I already talked about using Microsoft Office applications in this article. I gave examples using Word. In this article I use Excel for what it does very well: take an array of data and produce a nice chart.
Excel exposes a number of objects and this makes programming it a little bit confusing at first. The three most important objects are:
- ExcelApplication: this is the whole Excel application.
- WorkBook: This is a spreadsheet file
- WorkSheet: This is a page within a workbook.
There are a lot of other objects or object collections. In this article we will use “Cells” and “Charts”. They are exactly what their names imply.
Each object or collection has a lot of properties and methods. This is where it becomes quite complex. Although most names are explicit, their use isn’t. Microsoft publishes a lot of documentation (http://msdn.microsoft.com/en-us/library/office/bb726434(v=office.12).aspx). Of course none of this documentation is written using Delphi syntax. Nevertheless it is of great help even if most samples are VBA or C#.
There are a large number of Office versions. The programming interface change slightly between each version but all in all, upward compatibility is excellent. The gold rule is to always use the oldest API version suitable for what you need to do. Because of upward compatibility, your application will generally work for the version you selected and all more recent versions.
For my sample application, I used Excel 2010. Microsoft reference is here.
In Delphi, you must use the correct components. See discussion in this article. What I said then for XE4 is valid for XE5 as well as previous versions.
My demo application is simple: A single VCL form with a single button. The button’s OnClick handler connect to excel, create a workbook having a worksheet, fill cells with simple data, create a new chart with the data, export the chart as a PDF file, close the workbook and Excel.
I hardcoded the data to keep the code simple. It is quite trivial to fetch data from anywhere, including some database. How the data is fetched is not today’s article object.
There are a number of traps when writing this kind of application. Most Office API functions have a lot of arguments. Most of them can be left empty. When you specify some argument the code may triggers an access violation or an OLE error. For example, when adding a chart, on argument specifies the chart type. I’ve found that using it will trigger an OLE error. I had to left it empty and then change the property ChartType to actually change the type of chart. This is really annoying because error messages are not explicit at all! It is a try and error play. It is time consuming.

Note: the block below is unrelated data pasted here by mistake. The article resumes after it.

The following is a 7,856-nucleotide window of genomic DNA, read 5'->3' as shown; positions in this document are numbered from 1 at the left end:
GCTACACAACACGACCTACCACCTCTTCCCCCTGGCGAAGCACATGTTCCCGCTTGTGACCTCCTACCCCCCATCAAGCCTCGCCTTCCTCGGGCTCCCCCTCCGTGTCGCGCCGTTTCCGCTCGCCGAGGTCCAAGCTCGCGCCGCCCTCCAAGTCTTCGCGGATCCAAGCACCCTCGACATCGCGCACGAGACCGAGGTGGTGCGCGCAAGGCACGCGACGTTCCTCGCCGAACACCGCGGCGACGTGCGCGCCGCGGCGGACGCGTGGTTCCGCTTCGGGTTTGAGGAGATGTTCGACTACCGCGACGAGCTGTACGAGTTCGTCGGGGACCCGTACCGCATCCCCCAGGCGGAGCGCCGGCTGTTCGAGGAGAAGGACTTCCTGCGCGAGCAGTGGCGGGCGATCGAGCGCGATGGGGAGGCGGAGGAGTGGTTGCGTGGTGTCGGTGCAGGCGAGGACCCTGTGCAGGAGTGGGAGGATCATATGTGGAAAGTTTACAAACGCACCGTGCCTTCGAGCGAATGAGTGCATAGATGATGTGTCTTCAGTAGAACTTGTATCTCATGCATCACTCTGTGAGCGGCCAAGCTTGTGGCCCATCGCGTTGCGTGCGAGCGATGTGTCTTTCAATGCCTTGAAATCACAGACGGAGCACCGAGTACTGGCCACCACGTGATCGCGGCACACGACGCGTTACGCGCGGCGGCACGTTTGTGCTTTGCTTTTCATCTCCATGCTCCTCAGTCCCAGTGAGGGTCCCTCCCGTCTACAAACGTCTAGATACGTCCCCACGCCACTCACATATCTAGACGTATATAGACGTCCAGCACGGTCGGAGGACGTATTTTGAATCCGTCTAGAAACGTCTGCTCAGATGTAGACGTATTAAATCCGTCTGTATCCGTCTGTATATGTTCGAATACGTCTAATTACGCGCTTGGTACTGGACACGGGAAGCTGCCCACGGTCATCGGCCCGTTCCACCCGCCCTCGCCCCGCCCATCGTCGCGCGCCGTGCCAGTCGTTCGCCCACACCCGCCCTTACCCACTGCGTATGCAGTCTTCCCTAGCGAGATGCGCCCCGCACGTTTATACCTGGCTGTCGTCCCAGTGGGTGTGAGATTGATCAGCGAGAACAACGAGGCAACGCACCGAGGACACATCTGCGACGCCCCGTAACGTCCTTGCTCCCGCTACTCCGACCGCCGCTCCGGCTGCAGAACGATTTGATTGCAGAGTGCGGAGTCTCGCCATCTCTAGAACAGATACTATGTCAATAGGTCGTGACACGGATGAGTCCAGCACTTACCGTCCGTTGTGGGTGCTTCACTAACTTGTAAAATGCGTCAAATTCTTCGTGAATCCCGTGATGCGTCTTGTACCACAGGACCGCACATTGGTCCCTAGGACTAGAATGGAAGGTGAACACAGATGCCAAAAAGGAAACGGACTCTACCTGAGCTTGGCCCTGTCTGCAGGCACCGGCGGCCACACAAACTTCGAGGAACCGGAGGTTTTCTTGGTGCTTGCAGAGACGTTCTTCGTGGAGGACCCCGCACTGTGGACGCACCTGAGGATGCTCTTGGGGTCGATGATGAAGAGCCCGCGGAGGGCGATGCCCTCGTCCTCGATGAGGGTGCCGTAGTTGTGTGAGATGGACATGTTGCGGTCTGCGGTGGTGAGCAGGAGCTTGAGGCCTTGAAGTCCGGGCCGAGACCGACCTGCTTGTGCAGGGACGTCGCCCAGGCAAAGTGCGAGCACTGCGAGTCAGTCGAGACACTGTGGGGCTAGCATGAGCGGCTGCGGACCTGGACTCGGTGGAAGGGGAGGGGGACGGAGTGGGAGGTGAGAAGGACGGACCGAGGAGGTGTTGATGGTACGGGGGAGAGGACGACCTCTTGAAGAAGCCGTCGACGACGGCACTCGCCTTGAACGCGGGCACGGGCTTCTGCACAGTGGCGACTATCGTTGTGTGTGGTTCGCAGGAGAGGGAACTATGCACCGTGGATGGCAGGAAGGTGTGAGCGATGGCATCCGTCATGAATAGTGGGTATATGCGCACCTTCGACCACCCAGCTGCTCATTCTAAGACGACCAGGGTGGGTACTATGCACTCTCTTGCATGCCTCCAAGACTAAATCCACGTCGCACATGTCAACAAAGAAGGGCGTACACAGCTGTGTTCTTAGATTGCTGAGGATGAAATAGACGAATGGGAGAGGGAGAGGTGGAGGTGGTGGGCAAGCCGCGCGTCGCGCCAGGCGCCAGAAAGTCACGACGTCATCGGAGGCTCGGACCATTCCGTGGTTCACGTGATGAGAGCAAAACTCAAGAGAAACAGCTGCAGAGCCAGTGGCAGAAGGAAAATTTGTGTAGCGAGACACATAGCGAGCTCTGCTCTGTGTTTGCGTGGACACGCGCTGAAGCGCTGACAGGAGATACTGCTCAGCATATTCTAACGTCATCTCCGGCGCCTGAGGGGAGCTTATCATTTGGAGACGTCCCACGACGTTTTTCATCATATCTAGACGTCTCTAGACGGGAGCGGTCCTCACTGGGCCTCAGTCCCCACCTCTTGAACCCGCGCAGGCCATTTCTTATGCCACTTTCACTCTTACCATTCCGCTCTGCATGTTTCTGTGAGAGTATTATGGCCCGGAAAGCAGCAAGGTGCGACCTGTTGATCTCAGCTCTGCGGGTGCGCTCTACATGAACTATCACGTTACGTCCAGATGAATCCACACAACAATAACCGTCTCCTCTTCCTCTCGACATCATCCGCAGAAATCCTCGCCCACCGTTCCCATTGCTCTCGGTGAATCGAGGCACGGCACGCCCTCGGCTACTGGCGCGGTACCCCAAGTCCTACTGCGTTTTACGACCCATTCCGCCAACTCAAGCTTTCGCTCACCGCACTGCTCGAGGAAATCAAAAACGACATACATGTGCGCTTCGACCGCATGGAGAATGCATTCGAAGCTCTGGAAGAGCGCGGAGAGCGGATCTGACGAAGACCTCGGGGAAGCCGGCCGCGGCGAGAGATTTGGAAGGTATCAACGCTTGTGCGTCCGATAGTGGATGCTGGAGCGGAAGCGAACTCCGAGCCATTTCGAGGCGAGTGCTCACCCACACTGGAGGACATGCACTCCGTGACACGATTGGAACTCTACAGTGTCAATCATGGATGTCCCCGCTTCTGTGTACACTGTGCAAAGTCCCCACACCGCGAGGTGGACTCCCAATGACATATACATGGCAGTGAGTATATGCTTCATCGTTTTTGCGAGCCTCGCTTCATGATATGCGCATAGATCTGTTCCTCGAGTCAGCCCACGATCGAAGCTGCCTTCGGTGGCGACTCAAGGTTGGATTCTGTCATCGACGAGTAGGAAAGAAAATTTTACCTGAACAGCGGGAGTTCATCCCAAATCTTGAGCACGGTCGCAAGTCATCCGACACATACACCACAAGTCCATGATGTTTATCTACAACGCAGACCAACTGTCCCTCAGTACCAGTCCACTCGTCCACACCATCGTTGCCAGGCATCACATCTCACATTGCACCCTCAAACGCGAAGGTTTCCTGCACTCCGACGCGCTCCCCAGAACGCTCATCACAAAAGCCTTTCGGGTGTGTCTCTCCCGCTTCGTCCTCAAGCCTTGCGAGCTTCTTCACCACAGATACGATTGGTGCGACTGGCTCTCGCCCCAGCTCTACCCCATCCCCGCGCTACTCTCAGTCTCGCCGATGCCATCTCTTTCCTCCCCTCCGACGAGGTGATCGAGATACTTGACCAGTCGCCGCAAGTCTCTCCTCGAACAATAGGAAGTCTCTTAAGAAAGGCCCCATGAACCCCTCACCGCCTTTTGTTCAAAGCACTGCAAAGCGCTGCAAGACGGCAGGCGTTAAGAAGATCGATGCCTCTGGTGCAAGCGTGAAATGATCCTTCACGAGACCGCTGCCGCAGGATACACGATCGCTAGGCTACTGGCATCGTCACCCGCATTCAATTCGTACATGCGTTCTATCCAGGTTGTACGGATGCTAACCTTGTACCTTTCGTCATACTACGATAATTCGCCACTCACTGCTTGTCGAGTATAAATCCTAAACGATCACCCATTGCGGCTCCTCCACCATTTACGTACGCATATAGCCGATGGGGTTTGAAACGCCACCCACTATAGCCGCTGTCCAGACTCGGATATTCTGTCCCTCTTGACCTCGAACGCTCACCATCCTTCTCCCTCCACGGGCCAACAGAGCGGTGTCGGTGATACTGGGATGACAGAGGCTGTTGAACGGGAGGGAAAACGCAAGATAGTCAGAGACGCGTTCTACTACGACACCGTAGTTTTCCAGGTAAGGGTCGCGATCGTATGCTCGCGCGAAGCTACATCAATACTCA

The resulting code is very short and simple indeed:
procedure TForm1.Button1Click(Sender: TObject); var WBook : ExcelWorkbook; WSheet : ExcelWorksheet; Row : Integer; WChart : ExcelChart; LCID : Integer; begin // Get the locale identifier for the user default locale LCID := GetUserDefaultLCID; //Connect to Excel application, this will launch excel ExcelApplication1.Connect; // Make excel visible (This is not required) ExcelApplication1.Visible[LCID] := TRUE; // Create a new workbook with a new sheet WBook := ExcelApplication1.Workbooks.Add(xlWBATWorksheet, LCID); WSheet := WBook.ActiveSheet as ExcelWorksheet; // Add some data to the sheet WSheet.Cells.Item[1, 1] := 'Item'; WSheet.Cells.Item[1, 2] := 'Quantity'; for Row := 0 to High(Data) do begin WSheet.Cells.Item[2 + Row, 1] := Data[Row].Item; WSheet.Cells.Item[2 + Row, 2] := Data[Row].Quantity; end; // Create a new chart WChart := WBook.Charts.Add(EmptyParam, EmptyParam, EmptyParam, EmptyParam, LCID) as ExcelChart; // Set the chart type WChart.ChartType := xl3DPie; // Set the tab name WChart.Location(xlLocationAsNewSheet, 'MyChart'); // Export the chart as a PDF file WChart.ExportAsFixedFormat(xlTypePDF, 'MyChart.pdf', xlQualityStandard, TRUE, FALSE, EmptyParam, EmptyParam, TRUE, // Open after published EmptyParam); // Close the workbook, quit excel and disconnect WBook.Close(FALSE, EmptyParam, EmptyParam, LCID); ExcelApplication1.Quit; ExcelApplication1.Disconnect; end;--
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This article is available from http://francois-piette.blogspot.be